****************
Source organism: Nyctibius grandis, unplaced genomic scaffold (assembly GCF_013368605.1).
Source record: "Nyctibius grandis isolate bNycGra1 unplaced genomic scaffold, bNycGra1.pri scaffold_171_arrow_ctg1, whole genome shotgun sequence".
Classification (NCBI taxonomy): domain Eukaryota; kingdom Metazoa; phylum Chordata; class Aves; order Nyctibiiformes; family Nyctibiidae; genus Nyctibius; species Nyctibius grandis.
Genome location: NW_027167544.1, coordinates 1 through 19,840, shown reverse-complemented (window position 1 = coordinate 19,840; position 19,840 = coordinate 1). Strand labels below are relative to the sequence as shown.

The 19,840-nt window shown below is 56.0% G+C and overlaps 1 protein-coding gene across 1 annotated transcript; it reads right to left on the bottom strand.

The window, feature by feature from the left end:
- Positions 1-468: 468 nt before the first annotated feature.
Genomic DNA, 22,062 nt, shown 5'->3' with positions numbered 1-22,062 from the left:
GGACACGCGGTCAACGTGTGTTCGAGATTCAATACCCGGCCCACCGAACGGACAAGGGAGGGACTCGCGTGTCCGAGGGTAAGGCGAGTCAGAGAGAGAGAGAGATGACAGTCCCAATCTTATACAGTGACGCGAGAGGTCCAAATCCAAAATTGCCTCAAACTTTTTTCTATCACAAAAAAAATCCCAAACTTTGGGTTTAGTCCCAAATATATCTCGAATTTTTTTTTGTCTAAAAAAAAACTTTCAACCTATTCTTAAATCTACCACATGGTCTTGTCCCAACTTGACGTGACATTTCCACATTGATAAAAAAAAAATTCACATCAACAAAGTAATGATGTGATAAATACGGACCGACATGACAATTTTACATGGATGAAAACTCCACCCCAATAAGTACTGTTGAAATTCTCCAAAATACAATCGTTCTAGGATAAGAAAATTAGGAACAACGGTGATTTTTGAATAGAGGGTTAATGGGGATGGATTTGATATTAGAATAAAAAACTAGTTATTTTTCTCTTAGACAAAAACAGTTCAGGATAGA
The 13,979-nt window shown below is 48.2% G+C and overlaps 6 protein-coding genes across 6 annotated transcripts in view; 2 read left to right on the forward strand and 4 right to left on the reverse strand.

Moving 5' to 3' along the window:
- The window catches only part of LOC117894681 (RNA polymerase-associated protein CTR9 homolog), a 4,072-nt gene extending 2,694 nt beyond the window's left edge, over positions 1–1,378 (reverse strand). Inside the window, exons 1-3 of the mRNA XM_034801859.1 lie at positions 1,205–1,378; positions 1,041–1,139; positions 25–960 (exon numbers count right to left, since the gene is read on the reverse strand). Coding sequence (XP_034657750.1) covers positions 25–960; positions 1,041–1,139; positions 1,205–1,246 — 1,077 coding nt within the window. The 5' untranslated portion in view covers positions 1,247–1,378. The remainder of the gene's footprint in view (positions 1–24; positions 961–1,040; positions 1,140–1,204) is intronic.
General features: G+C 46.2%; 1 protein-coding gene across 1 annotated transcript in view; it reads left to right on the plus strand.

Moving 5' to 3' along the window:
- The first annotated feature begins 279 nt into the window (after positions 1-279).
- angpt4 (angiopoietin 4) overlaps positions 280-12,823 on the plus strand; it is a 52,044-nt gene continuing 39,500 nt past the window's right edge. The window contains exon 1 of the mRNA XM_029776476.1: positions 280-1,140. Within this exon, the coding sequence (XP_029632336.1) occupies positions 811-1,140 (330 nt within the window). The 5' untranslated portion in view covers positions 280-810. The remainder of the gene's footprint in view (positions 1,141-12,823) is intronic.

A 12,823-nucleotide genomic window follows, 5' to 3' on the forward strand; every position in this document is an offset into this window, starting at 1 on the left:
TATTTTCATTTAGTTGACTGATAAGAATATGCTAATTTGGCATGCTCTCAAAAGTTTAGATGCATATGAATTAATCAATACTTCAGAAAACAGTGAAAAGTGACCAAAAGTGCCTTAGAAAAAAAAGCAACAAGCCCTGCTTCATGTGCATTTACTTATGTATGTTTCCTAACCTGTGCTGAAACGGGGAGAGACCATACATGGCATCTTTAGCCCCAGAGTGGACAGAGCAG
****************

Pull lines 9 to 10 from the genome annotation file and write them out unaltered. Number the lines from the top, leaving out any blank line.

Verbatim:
GGACACGCGGTCAACGTGTGTTCGAGATTCAATACCCGGCCCACCGAACGGACAAGGGAGGGACTCGCGTGTCCGAGGGTAAGGCGAGTCAGAGAGAGAGAGAGATGACAGTCCCAATCTTATACAGTGACGCGAGAGGTCCAAATCCAAAATTGCCTCAAACTTTTTTCTATCACAAAAAAAATCCCAAACTTTGGGTTTAGTCCCAAATATATCTCGAATTTTTTTTTGTCTAAAAAAAAACTTTCAACCTATTCTTAAATCTACCACATGGTCTTGTCCCAACTTGACGTGACATTTCCACATTGATAAAAAAAAAATTCACATCAACAAAGTAATGATGTGATAAATACGGACCGACATGACAATTTTACATGGATGAAAACTCCACCCCAATAAGTACTGTTGAAATTCTCCAAAATACAATCGTTCTAGGATAAGAAAATTAGGAACAACGGTGATTTTTGAATAGAGGGTTAATGGGGATGGATTTGATATTAGAATAAAAAACTAGTTATTTTTCTCTTAGACAAAAACAGTTCAGGATAGA
The 13,979-nt window shown below is 48.2% G+C and overlaps 6 protein-coding genes across 6 annotated transcripts in view; 2 read left to right on the forward strand and 4 right to left on the reverse strand.